Personally I like the idea of uptown living, I think the Vue is a great property, but there is no way I take the risk of a 20% filled new condo tower with HOA fee issues in a stagnant real estate market, true I may miss out on a chance at living in a great condo and prices may move up 5-10% over the next couple years, but better that than risk the Vue selling at $250-300 per sq foot (which I think is quite possible if sales struggle) and the nightmare that has played out with a bunch of unfilled condo towers in other markets
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Old 09-17-2010, 08:07 AM
 
716 posts, read 1,360,566 times
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Quote:
Originally Posted by topchief1 View Post
I went to their website, only $400,000 for a whopping 1 bedroom condo. Good luck with that boys.

Yes and what happens if and when real estate drops further? I would hate paying 400k now and then selling for 200k or even 150k 3 years down the road.
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Old 09-17-2010, 08:23 AM
 
Location: Wouldn't you like to know?
9,114 posts, read 15,676,091 times
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Quote:
Originally Posted by CharlotteJW View Post
I think that the Vue is an interesting case study for the uptown market. The developer says has said over the last 3 years that anywhere from 50-60% of the units are presold. However that number hasnt changed for over 2 years so at best the presales have been extremely slow recently. Deposits were only 10% for most of the units (they may have been closer to 20% for some of the high end units). Which means that while it hurts from an investment standpoint if the price has dropped more than 10% from your contract price it makes sense to either walk away or renegotiate (it is important to note that earlier preconstruction prices were 10-20% cheaper than the prices currently listed by the developer).

The thing to worry about with the Vue is what happens if only 50% of the people with deposits close (which I personally think is aggresive). You would have a 25-30% occupied building. Which means a huge carrying cost for the developer in terms of HOA costs in a very bad sales market. Additionally you run into uncertainty on whether the building would qualify for Conforming mortgages or FHA loans based on stricter condo lending rules from the Miami debaucle (please correct me if I'm wrong and the building has gotten approval for government guarenteed mortgages). The last question is appraisals and whether the appraisals will come our high enough to support the mortgages which I havent heard happening yet... whenever you hear a developer saying we'll go to as many appraisers as we need to until we find one that works I start getting really nervous.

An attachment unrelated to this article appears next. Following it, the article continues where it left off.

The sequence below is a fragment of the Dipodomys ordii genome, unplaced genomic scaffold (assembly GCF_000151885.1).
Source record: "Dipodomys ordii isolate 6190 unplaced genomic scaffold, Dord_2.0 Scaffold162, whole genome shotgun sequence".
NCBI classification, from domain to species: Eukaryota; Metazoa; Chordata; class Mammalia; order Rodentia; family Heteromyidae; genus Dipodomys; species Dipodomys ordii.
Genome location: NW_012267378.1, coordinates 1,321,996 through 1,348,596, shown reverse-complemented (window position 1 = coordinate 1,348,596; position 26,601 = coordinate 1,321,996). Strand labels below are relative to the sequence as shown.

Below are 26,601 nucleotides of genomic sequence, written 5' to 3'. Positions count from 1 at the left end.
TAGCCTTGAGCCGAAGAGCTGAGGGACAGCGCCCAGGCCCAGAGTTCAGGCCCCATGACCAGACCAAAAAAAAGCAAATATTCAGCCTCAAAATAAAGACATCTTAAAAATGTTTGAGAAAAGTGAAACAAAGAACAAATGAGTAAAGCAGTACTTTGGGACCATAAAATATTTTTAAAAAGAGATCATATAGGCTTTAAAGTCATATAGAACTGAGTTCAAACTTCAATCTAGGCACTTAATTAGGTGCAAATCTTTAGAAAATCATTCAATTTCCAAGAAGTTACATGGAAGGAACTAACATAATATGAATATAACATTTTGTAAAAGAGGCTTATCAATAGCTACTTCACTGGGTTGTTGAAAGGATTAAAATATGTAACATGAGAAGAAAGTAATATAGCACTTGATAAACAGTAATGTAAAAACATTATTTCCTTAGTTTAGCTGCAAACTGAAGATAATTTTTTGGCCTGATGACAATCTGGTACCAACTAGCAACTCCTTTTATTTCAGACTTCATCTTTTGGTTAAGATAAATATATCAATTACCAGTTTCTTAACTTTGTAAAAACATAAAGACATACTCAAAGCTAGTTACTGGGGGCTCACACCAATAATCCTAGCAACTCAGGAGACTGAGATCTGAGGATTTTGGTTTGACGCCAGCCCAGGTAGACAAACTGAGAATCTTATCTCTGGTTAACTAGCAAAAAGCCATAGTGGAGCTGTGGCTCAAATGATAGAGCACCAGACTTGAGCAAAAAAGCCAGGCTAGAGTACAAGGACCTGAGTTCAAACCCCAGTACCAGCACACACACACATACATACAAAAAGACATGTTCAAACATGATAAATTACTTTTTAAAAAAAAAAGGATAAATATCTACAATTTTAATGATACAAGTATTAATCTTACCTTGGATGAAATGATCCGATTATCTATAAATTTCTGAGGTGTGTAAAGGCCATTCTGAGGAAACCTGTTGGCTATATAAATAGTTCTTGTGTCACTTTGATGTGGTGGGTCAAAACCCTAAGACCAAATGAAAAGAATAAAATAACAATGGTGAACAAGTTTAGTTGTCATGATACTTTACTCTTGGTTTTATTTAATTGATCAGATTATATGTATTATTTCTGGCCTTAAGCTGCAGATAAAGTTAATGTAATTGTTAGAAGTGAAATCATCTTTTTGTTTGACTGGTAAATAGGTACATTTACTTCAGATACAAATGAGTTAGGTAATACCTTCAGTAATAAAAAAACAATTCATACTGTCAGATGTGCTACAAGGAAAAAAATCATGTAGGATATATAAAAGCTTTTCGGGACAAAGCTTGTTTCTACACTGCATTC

The final issue which is why the rest of these problems come up is whether the valuation is realistic on the view, you are talking about $450-$600+ per sq foot cost at the Vue. The prices you are seeing at its closest comp Avenue are $250-$350 per sq foot. So while people are saying it is a "unique" product that type of talk has gotten a lot of people into trouble recently with real estate.

Personally I like the idea of uptown living, I think the Vue is a great property, but there is no way I take the risk of a 20% filled new condo tower with HOA fee issues in a stagnant real estate market, true I may miss out on a chance at living in a great condo and prices may move up 5-10% over the next couple years, but better that than risk the Vue selling at $250-300 per sq foot (which I think is quite possible if sales struggle) and the nightmare that has played out with a bunch of unfilled condo towers in other markets
Why do I feel like The Vue is going to end up like this?.....

Ft. Myers, Florida Condo Tower Has 1 Tenant, 32 Stories
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Old 09-17-2010, 08:52 AM
 
2,840 posts, read 4,160,782 times
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Originally Posted by hooligan View Post
Why would you jump to this conclusion? Do you have any stats on how many units are purchased/under contract?
It's just a guess. I can't imagine that a purchaser that agreed on a price based on 2007 values would agree to follow thru today. Even if 50% of the units were 'under contract' before the recession - who in todays market is going to be able to get financing? Seems to me that is going to leave alot of empty units......
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Old 09-17-2010, 08:57 AM
 
Location: Lake Wylie, SC
622 posts, read 1,587,805 times
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Here is an interesting blog that I have been following about The Vue.

VueCharlotte Buyer's Blog | Vue Buyers Have Come Together